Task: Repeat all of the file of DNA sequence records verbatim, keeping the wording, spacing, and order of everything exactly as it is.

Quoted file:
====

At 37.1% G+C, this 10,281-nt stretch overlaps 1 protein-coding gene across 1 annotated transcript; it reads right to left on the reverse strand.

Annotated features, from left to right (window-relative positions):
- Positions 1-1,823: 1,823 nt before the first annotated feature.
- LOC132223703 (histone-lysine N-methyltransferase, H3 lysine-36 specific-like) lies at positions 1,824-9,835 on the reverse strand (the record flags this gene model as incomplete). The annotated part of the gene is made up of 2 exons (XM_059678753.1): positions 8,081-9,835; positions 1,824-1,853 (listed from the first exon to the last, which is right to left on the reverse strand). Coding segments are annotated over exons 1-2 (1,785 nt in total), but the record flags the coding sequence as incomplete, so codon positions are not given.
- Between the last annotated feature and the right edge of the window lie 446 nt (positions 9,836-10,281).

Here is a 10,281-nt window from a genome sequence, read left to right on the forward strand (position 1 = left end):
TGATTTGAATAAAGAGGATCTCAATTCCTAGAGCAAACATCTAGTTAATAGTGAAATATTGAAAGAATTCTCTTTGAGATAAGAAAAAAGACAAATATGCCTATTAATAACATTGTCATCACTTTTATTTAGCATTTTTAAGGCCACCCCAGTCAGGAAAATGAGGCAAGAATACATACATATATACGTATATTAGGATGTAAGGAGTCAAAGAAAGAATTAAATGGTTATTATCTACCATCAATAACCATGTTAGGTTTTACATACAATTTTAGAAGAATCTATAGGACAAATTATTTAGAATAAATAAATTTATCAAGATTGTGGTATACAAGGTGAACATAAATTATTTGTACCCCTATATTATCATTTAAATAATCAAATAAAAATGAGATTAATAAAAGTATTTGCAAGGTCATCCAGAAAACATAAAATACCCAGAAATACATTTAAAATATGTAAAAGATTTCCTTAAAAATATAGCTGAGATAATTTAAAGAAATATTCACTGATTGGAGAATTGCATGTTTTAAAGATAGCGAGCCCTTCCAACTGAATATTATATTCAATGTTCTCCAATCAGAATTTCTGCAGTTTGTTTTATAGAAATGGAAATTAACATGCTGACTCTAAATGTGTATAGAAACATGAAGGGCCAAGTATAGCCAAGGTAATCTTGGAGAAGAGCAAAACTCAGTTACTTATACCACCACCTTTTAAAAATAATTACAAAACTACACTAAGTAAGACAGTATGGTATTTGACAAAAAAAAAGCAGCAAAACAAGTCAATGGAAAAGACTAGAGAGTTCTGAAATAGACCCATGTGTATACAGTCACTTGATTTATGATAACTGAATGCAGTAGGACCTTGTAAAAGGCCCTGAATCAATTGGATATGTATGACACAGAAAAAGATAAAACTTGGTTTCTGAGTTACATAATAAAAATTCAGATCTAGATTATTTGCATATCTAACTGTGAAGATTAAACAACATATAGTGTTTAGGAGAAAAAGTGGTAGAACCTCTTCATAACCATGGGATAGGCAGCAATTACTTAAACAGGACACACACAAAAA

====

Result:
At 37.1% G+C, this 10,281-nt stretch overlaps 1 protein-coding gene across 1 annotated transcript; it reads right to left on the reverse strand.

Annotated features, from left to right (window-relative positions):
- Positions 1-1,823: 1,823 nt before the first annotated feature.
- LOC132223703 (histone-lysine N-methyltransferase, H3 lysine-36 specific-like) lies at positions 1,824-9,835 on the reverse strand (the record flags this gene model as incomplete). The annotated part of the gene is made up of 2 exons (XM_059678753.1): positions 8,081-9,835; positions 1,824-1,853 (listed from the first exon to the last, which is right to left on the reverse strand). Coding segments are annotated over exons 1-2 (1,785 nt in total), but the record flags the coding sequence as incomplete, so codon positions are not given.
- Between the last annotated feature and the right edge of the window lie 446 nt (positions 9,836-10,281).

Here is a 10,281-nt window from a genome sequence, read left to right on the forward strand (position 1 = left end):
TGATTTGAATAAAGAGGATCTCAATTCCTAGAGCAAACATCTAGTTAATAGTGAAATATTGAAAGAATTCTCTTTGAGATAAGAAAAAAGACAAATATGCCTATTAATAACATTGTCATCACTTTTATTTAGCATTTTTAAGGCCACCCCAGTCAGGAAAATGAGGCAAGAATACATACATATATACGTATATTAGGATGTAAGGAGTCAAAGAAAGAATTAAATGGTTATTATCTACCATCAATAACCATGTTAGGTTTTACATACAATTTTAGAAGAATCTATAGGACAAATTATTTAGAATAAATAAATTTATCAAGATTGTGGTATACAAGGTGAACATAAATTATTTGTACCCCTATATTATCATTTAAATAATCAAATAAAAATGAGATTAATAAAAGTATTTGCAAGGTCATCCAGAAAACATAAAATACCCAGAAATACATTTAAAATATGTAAAAGATTTCCTTAAAAATATAGCTGAGATAATTTAAAGAAATATTCACTGATTGGAGAATTGCATGTTTTAAAGATAGCGAGCCCTTCCAACTGAATATTATATTCAATGTTCTCCAATCAGAATTTCTGCAGTTTGTTTTATAGAAATGGAAATTAACATGCTGACTCTAAATGTGTATAGAAACATGAAGGGCCAAGTATAGCCAAGGTAATCTTGGAGAAGAGCAAAACTCAGTTACTTATACCACCACCTTTTAAAAATAATTACAAAACTACACTAAGTAAGACAGTATGGTATTTGACAAAAAAAAAGCAGCAAAACAAGTCAATGGAAAAGACTAGAGAGTTCTGAAATAGACCCATGTGTATACAGTCACTTGATTTATGATAACTGAATGCAGTAGGACCTTGTAAAAGGCCCTGAATCAATTGGATATGTATGACACAGAAAAAGATAAAACTTGGTTTCTGAGTTACATAATAAAAATTCAGATCTAGATTATTTGCATATCTAACTGTGAAGATTAAACAACATATAGTGTTTAGGAGAAAAAGTGGTAGAACCTCTTCATAACCATGGGATAGGCAGCAATTACTTAAACAGGACACACACAAAAA